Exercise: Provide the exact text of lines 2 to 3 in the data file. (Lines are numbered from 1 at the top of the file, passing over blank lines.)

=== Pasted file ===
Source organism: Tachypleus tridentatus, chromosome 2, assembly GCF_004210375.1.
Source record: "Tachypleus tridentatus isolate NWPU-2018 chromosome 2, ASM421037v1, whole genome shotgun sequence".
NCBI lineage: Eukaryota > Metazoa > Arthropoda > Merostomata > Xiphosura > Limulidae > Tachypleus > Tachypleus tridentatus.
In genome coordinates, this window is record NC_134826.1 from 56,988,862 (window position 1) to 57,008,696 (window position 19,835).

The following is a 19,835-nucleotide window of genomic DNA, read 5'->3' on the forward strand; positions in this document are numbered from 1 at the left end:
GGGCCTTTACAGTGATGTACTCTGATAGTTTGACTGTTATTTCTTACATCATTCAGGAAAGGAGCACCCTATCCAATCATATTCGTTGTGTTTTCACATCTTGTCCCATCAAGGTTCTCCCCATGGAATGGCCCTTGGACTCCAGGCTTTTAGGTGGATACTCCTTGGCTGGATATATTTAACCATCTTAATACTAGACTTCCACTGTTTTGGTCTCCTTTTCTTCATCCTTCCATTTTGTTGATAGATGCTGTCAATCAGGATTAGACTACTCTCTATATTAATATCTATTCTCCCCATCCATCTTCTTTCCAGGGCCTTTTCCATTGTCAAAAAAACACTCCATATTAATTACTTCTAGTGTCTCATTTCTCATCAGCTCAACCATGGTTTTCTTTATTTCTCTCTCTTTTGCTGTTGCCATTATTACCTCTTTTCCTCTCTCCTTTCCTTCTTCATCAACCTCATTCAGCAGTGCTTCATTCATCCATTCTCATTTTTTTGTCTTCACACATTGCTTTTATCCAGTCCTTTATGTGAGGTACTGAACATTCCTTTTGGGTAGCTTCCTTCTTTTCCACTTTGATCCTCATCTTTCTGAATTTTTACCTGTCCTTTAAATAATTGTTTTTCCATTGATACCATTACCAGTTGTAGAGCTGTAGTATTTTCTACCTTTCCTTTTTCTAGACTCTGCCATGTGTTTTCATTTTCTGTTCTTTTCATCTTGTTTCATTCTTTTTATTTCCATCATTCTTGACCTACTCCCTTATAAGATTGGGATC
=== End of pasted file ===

Source record: "Tachypleus tridentatus isolate NWPU-2018 chromosome 2, ASM421037v1, whole genome shotgun sequence".
NCBI lineage: Eukaryota > Metazoa > Arthropoda > Merostomata > Xiphosura > Limulidae > Tachypleus > Tachypleus tridentatus.